But what is the message for the way forward? For Malcolm, until shortly before his death, that message was black separatism-the idea that the only way blacks could get any retribution was to go off on their own (or be left alone), in practical terms to form their own nation. To state the question that way in modern America points to the obvious limitation of such a scheme, even if blacks formed such a nation and wanted to express the right to national self-determination that goes with it. Nevertheless whatever personal changes Malcolm made in his quest for political relevance and understanding whether he was a Black Muslim minister or after he broke for that group he still sought political direction through the fight of what is called today `people of color' against the mainly white oppressor, at first in America and latter after travels throughout the `third world'.
However sincere he was in that belief, and he was sincere, that strategy of black separatism or `third world' vanguardism could never lead to the black freedom he so fervently desired. An underestimation of the power of internally unchallenged world, and in the first instance American, imperialism to corrupt liberation struggles or defeat or destroy them militarily never seemed to enter into his calculations.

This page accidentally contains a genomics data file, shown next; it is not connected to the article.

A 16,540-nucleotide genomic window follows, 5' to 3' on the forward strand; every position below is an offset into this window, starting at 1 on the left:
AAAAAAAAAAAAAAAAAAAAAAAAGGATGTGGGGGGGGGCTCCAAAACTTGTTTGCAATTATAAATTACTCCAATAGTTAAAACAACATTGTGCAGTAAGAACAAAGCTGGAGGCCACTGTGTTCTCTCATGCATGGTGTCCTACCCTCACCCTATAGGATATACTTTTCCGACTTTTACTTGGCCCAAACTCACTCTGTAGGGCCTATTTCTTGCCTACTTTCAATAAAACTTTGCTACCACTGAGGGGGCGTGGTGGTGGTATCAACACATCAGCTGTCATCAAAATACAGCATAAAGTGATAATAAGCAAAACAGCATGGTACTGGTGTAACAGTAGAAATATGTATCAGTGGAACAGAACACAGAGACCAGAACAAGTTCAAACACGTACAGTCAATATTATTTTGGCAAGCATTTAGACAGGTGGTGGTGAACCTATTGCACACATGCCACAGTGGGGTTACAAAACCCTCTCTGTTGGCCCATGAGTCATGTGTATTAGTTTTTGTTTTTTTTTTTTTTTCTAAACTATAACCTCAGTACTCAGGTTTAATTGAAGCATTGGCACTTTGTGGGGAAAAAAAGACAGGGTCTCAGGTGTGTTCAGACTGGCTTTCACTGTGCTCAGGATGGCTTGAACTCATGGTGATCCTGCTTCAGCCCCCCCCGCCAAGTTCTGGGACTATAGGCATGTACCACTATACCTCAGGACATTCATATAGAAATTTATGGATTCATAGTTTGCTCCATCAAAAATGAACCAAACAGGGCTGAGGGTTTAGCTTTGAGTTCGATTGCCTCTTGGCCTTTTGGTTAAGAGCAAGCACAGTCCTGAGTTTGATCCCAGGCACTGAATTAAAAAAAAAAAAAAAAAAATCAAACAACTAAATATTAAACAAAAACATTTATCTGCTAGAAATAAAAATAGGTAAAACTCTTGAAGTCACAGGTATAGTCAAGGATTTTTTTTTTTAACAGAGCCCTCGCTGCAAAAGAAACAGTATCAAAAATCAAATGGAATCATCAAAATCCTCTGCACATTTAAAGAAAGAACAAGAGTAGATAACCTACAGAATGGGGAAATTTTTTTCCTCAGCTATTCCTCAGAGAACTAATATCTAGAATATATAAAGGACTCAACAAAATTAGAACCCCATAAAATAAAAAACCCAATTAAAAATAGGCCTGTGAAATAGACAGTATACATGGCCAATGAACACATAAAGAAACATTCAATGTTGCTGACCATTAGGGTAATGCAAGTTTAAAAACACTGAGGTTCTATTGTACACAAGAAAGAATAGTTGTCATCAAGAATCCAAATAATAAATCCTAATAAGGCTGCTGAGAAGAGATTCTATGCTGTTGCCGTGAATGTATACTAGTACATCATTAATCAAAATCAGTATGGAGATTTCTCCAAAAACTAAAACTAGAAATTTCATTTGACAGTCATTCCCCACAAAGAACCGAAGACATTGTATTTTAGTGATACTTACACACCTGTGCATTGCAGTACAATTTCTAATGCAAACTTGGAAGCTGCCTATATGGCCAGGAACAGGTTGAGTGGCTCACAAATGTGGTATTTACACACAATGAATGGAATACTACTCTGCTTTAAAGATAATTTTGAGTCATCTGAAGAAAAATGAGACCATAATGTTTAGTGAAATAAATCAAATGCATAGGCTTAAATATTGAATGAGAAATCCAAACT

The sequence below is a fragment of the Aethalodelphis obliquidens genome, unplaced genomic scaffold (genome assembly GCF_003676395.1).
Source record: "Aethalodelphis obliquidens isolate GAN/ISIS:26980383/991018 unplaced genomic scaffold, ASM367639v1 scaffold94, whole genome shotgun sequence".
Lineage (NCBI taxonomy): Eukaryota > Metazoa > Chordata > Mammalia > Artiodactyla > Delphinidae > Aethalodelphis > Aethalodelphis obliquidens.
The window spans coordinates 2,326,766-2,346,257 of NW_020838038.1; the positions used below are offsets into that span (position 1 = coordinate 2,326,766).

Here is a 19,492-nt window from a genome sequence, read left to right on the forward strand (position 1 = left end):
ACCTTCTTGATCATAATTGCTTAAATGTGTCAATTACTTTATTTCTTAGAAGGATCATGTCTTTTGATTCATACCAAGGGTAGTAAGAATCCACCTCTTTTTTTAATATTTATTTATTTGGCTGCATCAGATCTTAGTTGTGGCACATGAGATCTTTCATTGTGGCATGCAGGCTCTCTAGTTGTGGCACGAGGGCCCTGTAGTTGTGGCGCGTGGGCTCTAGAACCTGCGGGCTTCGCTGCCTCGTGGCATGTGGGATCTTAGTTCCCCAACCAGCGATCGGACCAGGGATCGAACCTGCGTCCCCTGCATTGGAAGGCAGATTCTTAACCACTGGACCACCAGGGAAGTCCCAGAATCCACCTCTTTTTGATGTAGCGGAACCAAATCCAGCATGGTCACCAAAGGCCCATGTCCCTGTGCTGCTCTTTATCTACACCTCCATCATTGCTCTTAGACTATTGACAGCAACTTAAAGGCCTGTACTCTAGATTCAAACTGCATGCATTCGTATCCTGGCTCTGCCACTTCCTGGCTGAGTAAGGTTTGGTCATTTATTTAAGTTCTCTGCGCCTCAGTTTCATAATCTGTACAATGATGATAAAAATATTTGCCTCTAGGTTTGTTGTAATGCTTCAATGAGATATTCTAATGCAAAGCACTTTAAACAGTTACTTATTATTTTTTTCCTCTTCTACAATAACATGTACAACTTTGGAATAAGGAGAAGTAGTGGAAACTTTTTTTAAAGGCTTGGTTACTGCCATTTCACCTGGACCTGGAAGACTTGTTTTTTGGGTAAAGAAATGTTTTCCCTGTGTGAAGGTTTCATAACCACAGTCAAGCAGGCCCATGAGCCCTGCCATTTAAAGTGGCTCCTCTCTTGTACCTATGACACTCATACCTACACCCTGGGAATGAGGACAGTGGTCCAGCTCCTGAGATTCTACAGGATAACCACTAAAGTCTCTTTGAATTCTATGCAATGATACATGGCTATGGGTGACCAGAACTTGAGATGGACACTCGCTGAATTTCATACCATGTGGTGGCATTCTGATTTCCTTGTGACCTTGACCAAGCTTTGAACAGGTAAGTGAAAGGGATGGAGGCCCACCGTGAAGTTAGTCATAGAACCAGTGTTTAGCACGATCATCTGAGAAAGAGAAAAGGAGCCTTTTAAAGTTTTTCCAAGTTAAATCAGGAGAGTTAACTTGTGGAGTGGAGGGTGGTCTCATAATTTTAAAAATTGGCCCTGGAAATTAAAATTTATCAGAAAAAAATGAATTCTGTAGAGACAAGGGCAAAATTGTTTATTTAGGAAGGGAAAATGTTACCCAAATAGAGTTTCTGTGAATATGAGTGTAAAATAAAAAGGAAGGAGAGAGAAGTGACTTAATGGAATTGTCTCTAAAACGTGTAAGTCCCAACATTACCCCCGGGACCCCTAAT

Malcolm's whole life story of struggle against the bedrock of white racism in America, as the legitimate and at the time the ONLY voice speaking for the rage of the black ghettos, nevertheless never worked out fully any other strategy that could work in America, and by extension internationally. A close reading of his work demonstrates that as he got more politically aware he saw the then unfolding `third world' liberations struggles as the key to black liberation in America. That, unfortunately for him, was exactly backwards. If the `third world' struggles were ever ultimately to be successful and create more just societies then American imperialism-as the main enemy of the peoples of the world-then, as now had to be brought to bay. And that, my friends, whether you agree or not, requires class struggle here.
That is where the fight for black liberation intersects the fight for socialism. And I will state until my last breathe that the key to the fight for socialism in America will be the cohesion of a central black cadre leading a multiethnic organization that will bring that home. And it will not be from the lips of the Martin Luther Kings of today that the struggle will be successful but by new more enlightened Malcolms, learning the lessons of history, who will get what they need-by any means necessary.
Raw and Powerful
Andre M. | Mt. Pleasant, SC United States | 05/05/2008
(5 out of 5 stars)
"This fascinating DVD deals with Malcolm X's assassination and the role of both the Nation of Islam and the FBI in this. Min. Farrakhan's remarks against Malcolm (which he later regretted) earlier in the DVD are indeed shocking, and the recollections of Malcolm's old friends such as Brother Benjamin, historian John Henrik Clarke (shortly before his death) and Charles Kenyatta add a warm, human touch to the proceedings. Very educational for those interested in Malcolm and his effect on people."